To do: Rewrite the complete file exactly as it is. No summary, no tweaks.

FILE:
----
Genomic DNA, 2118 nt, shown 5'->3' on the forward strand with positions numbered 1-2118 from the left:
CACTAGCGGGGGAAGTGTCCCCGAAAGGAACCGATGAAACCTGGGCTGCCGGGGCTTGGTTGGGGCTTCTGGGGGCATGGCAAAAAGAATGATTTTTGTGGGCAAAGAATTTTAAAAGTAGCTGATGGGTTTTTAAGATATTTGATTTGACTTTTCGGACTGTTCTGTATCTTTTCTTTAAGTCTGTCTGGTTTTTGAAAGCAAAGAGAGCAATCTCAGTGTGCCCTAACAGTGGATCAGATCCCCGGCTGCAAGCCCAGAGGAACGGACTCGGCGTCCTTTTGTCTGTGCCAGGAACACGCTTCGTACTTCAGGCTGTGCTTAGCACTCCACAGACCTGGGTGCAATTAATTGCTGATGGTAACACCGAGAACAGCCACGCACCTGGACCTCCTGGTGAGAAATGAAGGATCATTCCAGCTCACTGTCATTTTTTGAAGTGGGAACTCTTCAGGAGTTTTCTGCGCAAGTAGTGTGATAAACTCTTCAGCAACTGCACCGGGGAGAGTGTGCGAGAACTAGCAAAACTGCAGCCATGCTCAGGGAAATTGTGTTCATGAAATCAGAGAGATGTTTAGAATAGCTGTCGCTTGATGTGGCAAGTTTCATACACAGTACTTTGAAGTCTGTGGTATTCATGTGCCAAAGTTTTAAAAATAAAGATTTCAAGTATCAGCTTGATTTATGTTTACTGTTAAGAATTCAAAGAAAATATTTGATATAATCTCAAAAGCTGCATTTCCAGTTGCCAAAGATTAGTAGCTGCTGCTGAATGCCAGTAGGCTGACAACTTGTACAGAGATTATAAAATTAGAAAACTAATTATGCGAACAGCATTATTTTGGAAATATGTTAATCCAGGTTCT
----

Genomic DNA, 2118 nt, shown 5'->3' on the forward strand with positions numbered 1-2118 from the left:
CACTAGCGGGGGAAGTGTCCCCGAAAGGAACCGATGAAACCTGGGCTGCCGGGGCTTGGTTGGGGCTTCTGGGGGCATGGCAAAAAGAATGATTTTTGTGGGCAAAGAATTTTAAAAGTAGCTGATGGGTTTTTAAGATATTTGATTTGACTTTTCGGACTGTTCTGTATCTTTTCTTTAAGTCTGTCTGGTTTTTGAAAGCAAAGAGAGCAATCTCAGTGTGCCCTAACAGTGGATCAGATCCCCGGCTGCAAGCCCAGAGGAACGGACTCGGCGTCCTTTTGTCTGTGCCAGGAACACGCTTCGTACTTCAGGCTGTGCTTAGCACTCCACAGACCTGGGTGCAATTAATTGCTGATGGTAACACCGAGAACAGCCACGCACCTGGACCTCCTGGTGAGAAATGAAGGATCATTCCAGCTCACTGTCATTTTTTGAAGTGGGAACTCTTCAGGAGTTTTCTGCGCAAGTAGTGTGATAAACTCTTCAGCAACTGCACCGGGGAGAGTGTGCGAGAACTAGCAAAACTGCAGCCATGCTCAGGGAAATTGTGTTCATGAAATCAGAGAGATGTTTAGAATAGCTGTCGCTTGATGTGGCAAGTTTCATACACAGTACTTTGAAGTCTGTGGTATTCATGTGCCAAAGTTTTAAAAATAAAGATTTCAAGTATCAGCTTGATTTATGTTTACTGTTAAGAATTCAAAGAAAATATTTGATATAATCTCAAAAGCTGCATTTCCAGTTGCCAAAGATTAGTAGCTGCTGCTGAATGCCAGTAGGCTGACAACTTGTACAGAGATTATAAAATTAGAAAACTAATTATGCGAACAGCATTATTTTGGAAATATGTTAATCCAGGTTCT